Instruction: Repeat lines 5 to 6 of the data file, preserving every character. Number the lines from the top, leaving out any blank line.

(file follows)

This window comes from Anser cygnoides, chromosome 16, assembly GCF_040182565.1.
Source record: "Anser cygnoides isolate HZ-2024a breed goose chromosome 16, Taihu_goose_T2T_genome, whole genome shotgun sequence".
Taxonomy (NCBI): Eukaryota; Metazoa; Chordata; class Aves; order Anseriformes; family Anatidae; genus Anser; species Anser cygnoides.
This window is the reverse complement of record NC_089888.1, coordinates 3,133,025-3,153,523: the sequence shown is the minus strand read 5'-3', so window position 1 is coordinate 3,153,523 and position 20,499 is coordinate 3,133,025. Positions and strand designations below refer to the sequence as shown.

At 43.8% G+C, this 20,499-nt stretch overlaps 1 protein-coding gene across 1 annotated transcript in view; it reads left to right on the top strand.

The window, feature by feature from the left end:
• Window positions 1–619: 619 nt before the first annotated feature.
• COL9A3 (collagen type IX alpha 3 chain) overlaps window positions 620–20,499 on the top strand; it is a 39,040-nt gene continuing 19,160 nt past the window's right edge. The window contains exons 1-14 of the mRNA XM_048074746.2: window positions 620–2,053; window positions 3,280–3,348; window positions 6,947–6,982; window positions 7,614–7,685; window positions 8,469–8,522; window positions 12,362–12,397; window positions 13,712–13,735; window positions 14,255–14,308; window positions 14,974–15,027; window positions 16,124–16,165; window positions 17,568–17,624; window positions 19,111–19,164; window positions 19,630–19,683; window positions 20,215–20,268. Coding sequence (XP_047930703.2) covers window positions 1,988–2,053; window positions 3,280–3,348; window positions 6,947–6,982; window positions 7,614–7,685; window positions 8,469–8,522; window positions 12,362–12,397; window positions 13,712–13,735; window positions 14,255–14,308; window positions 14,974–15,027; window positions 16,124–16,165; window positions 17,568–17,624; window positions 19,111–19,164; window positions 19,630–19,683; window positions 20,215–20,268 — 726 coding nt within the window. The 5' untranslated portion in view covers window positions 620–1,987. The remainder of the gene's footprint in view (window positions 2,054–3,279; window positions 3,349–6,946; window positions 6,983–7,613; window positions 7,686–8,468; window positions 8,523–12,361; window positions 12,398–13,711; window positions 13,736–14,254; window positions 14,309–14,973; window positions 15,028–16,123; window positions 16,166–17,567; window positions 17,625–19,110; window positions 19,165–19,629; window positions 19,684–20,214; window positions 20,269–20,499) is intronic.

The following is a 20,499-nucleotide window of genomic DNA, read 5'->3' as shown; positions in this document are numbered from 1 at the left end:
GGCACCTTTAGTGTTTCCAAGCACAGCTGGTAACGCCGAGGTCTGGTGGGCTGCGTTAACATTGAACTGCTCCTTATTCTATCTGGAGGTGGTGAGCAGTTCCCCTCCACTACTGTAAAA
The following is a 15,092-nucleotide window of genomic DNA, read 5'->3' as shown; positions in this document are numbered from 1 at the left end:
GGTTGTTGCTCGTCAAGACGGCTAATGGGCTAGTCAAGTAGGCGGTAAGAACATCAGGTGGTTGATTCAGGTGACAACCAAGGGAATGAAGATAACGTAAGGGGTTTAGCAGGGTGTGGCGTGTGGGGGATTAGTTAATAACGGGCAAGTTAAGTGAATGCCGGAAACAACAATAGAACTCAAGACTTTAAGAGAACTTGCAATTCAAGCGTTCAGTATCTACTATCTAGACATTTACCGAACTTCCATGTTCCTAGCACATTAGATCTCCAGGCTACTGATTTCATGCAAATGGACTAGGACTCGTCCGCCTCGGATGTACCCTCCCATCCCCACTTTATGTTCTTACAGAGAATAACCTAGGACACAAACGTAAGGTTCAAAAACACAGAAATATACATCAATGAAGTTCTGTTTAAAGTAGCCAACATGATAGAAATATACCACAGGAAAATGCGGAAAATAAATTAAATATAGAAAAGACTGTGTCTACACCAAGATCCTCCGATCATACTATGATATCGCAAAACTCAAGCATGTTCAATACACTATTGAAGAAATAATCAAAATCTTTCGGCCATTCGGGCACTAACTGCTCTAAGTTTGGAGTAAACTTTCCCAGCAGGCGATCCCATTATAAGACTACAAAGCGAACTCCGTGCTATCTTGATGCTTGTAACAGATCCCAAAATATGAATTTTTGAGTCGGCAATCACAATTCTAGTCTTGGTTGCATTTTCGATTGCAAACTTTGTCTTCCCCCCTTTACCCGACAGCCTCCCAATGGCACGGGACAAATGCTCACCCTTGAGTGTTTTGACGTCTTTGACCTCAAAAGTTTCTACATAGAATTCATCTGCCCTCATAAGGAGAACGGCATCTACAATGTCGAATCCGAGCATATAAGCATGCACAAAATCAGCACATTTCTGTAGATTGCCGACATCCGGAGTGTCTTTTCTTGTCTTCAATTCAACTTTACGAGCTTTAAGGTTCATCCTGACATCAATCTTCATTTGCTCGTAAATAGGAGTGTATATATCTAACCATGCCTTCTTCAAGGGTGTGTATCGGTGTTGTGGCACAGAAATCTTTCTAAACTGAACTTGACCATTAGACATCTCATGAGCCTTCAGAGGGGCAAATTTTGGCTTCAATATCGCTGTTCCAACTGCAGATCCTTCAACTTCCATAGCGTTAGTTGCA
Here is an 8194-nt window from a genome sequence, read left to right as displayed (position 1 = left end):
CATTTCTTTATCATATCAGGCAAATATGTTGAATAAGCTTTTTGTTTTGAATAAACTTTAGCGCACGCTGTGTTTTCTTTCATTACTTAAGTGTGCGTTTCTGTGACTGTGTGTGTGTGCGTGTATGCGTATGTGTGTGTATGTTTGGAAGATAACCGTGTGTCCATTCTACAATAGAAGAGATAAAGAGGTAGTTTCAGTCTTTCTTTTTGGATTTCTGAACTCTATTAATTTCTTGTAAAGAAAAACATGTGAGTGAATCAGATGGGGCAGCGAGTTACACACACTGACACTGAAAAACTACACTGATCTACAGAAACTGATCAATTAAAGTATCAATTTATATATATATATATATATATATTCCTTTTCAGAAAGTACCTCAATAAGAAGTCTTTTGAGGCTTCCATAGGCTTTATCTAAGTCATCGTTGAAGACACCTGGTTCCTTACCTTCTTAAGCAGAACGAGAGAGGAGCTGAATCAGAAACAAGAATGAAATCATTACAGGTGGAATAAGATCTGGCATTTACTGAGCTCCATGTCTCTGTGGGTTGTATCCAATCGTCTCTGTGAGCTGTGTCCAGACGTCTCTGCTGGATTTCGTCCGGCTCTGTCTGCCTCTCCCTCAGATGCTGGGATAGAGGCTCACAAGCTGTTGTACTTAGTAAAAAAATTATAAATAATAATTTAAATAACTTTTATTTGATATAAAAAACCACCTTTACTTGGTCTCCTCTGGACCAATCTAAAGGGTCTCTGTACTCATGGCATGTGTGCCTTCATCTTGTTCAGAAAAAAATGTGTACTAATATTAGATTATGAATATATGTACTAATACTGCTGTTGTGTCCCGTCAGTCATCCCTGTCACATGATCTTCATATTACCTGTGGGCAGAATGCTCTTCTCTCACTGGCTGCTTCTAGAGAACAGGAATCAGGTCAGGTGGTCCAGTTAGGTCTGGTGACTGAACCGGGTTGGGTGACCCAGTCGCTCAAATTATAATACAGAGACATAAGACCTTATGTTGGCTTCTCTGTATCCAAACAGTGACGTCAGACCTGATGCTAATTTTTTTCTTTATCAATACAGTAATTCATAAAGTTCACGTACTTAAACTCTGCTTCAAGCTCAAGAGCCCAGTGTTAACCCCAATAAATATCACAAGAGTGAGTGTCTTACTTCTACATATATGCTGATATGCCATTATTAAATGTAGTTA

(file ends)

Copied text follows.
At 43.8% G+C, this 20,499-nt stretch overlaps 1 protein-coding gene across 1 annotated transcript in view; it reads left to right on the top strand.

The window, feature by feature from the left end: